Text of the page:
What A Child Wants

I have been meaning to update our blog since the first year celebration post. But I fear in the invincible optimism of the Street Smart team, we tend to not appreciate how challenging the work is. Ergo, I decided to share some of these recent struggles that the staff and kids at Street Smart have been involved in.
Gopi is one of our older kids who train in block printing in what has become a very close-knit group of seven children. He has an unbelievably large family, comprising so many siblings that I lose count and ranging from a married, older brother to an infant at the breast and all ages in between. Gopi’s parents live in Meerut with some of the siblings while he, and the other siblings, including the oldest, married brother live in Parade Ground. The oldest brother runs a family begging racket of sorts wherein he sends out Gopi and his younger brothers to beg all day and uses that money to buy a little food and a lot of alcohol. Gopi’s parents are alcoholics too, as is his oldest brother and sister-in-law.
Now most of our kids live through such unimaginable circumstances but looking at them, you would never guess it. They are of such sunny dispositions that I am amazed every time I ponder over the realities of their lives.
One of the block-printing trainees, Rajkumar is an orphan and was homeless until about six months ago. He is about 15 and was heavily addicted to correction-fluid or whitener. The reason for this addiction was fear of being out on the streets and since the time that he was placed in a secure shelter with the help of a very good educationalist; his addiction seems to have mitigated. There is still of course a long way to go but Rajkumar has cleaned-up beautifully. He religiously saves money from his daily earning and recently bought a mobile phone to keep in touch with the “didis” at Street Smart!
Gopi and Rajkumar have slowly formed a very strong bond. Best friends and brothers, they have created a small family unit of their own. So one day, Gopi decides that he wants to save money too. But how can he? his brother takes all the money that he earns and if Gopi protests, the brother beats him up. So Gopi goes to Rajkumar’s shelter and sleeps there. He likes it and continues living there without telling his family or the staff at Street Smart.
When it was eight days since Gopi was seen by his family, the oldest brother and his mother charges in at Rein Basera. The group shouts at the staff members, demands that Gopi be returned to the family and accuses the team of misleading children and taking them away from their respective families. Everybody is called in and the police intervene to calm the group down. Gopi is brought forward and he tells everybody that he has been staying with Rajkumar. He also staunchly refuses to return home. The next day, Gopi’s mother, who has come to town on receiving news of Gopi’s disappearance claims that his father is dying in Meerut and asks him to meet him once.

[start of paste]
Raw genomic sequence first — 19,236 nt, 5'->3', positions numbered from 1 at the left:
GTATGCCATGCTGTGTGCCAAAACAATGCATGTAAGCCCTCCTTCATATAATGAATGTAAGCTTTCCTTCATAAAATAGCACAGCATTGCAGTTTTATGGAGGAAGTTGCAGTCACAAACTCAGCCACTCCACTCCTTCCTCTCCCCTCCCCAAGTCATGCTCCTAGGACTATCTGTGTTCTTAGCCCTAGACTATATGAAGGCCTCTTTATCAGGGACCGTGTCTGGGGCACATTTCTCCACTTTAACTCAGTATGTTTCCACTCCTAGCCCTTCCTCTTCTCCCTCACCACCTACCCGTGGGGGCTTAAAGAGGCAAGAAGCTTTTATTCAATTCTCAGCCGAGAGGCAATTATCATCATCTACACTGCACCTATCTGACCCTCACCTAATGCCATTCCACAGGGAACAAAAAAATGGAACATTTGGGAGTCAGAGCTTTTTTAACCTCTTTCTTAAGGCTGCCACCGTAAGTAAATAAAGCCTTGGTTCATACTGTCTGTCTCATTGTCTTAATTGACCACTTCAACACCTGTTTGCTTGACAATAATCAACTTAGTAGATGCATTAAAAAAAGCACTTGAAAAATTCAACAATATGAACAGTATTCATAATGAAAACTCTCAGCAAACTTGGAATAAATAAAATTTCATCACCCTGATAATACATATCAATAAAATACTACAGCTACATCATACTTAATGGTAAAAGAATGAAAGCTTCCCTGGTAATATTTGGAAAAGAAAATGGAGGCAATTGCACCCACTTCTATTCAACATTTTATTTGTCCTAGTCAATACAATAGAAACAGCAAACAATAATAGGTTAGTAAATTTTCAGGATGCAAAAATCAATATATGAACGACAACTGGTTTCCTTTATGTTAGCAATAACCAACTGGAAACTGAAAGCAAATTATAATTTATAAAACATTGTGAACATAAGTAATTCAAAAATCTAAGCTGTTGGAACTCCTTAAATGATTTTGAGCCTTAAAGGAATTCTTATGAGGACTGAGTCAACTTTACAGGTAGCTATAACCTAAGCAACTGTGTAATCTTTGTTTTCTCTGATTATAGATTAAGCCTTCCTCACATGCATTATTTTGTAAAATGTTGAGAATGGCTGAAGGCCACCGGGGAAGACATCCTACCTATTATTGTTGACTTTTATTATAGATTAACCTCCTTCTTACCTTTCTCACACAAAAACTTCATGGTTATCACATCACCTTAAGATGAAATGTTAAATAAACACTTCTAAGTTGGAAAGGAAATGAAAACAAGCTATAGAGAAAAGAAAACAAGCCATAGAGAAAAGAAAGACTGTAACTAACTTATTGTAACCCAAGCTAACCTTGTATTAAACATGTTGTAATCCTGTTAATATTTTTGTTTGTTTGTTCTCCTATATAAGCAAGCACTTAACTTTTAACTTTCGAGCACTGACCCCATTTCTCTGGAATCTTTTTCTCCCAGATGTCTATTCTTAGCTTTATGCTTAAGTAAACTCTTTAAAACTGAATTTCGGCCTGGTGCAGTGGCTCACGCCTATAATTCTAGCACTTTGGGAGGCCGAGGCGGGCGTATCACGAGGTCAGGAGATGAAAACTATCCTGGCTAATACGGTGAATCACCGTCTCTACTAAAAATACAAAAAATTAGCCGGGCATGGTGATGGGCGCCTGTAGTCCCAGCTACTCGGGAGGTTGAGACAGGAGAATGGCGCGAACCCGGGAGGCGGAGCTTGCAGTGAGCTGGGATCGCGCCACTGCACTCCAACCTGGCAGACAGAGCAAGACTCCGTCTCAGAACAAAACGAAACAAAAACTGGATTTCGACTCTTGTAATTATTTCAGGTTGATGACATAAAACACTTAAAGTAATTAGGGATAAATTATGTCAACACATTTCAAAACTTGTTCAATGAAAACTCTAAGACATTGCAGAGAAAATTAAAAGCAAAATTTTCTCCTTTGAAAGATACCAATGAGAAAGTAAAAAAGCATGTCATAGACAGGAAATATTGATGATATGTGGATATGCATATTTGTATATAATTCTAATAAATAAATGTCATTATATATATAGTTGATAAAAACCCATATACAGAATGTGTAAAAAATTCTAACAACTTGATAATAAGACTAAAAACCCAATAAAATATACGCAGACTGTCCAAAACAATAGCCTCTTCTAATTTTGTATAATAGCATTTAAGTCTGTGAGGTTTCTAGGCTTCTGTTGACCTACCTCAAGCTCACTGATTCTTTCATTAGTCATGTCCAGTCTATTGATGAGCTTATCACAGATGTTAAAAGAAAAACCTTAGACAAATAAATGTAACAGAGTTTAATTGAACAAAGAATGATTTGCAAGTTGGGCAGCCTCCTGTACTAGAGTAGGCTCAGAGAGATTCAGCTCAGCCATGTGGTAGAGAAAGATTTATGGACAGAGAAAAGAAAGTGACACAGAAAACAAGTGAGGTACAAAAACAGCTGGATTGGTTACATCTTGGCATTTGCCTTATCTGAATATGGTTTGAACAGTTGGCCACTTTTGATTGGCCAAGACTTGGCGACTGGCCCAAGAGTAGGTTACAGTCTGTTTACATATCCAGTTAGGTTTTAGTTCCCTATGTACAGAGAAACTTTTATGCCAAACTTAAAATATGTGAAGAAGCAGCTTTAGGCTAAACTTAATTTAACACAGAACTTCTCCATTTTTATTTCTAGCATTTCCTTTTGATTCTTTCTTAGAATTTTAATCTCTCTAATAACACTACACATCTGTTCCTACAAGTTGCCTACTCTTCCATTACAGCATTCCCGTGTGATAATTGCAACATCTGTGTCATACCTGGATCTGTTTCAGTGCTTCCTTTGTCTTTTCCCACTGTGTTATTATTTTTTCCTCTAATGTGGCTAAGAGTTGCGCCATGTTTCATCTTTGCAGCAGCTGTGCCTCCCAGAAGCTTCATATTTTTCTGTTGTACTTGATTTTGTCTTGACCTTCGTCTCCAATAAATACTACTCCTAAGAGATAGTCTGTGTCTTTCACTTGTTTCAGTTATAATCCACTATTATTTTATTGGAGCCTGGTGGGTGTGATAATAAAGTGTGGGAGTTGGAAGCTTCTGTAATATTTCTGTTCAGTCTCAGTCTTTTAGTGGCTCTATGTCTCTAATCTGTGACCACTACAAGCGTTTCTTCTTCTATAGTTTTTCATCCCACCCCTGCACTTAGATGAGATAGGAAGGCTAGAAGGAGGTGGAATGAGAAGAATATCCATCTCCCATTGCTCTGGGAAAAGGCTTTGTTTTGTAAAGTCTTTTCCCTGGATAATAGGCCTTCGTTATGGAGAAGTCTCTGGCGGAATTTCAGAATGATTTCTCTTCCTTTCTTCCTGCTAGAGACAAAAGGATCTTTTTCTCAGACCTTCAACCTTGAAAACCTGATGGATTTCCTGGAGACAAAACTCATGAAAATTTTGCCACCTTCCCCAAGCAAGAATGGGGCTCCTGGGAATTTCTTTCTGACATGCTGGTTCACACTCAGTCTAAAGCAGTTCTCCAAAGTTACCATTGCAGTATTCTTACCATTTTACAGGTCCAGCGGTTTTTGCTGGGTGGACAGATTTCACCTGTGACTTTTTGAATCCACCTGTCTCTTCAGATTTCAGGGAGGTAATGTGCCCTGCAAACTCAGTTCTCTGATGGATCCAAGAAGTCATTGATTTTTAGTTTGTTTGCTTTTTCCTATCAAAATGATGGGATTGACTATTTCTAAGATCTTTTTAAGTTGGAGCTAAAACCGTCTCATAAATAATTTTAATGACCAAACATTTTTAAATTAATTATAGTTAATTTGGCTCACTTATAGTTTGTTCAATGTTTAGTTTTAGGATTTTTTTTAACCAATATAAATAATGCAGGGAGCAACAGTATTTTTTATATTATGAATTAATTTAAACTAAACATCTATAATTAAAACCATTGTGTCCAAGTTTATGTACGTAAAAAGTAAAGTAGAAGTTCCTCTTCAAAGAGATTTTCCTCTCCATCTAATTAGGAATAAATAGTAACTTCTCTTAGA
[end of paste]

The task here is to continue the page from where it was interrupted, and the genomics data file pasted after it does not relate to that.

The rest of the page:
Gopi buys this story and leaves with his family to the railway station. At Parade Ground, he spots his father at a little distance all hale and hearty. So when the family arrives at the railway station, Gopi runs away and comes back to the shelter. He is shaking with fear and tells the team to not let him leave with his family again. This time, Gopi’s family comes in with other families from Parade Ground and threaten the teachers, threaten Rajkumar, hurl obscenities and accusations at the staff and swear that no other child from Parade Ground will ever step into the program again.
Gopi has now been living with Rajkumar and still maintains that he will not go home. He has started saving like a few other children with him and frequently tells us that he also wants to buy a mobile phone soon!
As was promised by the Parade Ground families, no child from there has come to the program since that day. The teachers who earlier went to fetch the children cannot now go there because it is no longer safe. However, in the entire episode that has been related here, the Parade Ground families have come off as the villains and I want to clarify that this is not the case.
The adults living in Parade Ground are what our kids would have become eventually, had they not been introduced to a better alternative. Gopi would have continued to beg and would have eventually married, raised his own family and sent his children off to beg the moment they could walk. In the absence of positive guidance, the adults too have grown up with very unproductive ideas. And why should they think otherwise? When has the society ever done anything for them that is not first dipped in ulterior motives and personal gains? The idea of social service or “doing good” simply does not exist for them, and for a good reason.
So with the attendance at Street Smart dipping to an all-time low (read- ZERO), our project head Vandita, along with Neelu Khanna and other staff members initiated an outreach program where they resumed our initial sit-on-the-roadside-and-paint routine that we had started Street Smart out with. This time, the team sat on the side of the demolished Chakrata Road stretch where one can find a large number of glue-sniffing children looking for scrap metal from among the debris.
After sitting with them for a few days on the roadsides, there is a small bunch of kids trickling into Rein Basera. Sure, they come in for the free lunch and the warm water and the fresh clothes, but that is also how some of our ” now veteran kids” had started out when we sat at Astley Hall last year!
As always, the team trudges ahead determined! And as they do, it is good for the rest of us to remember that this is no easy feat.

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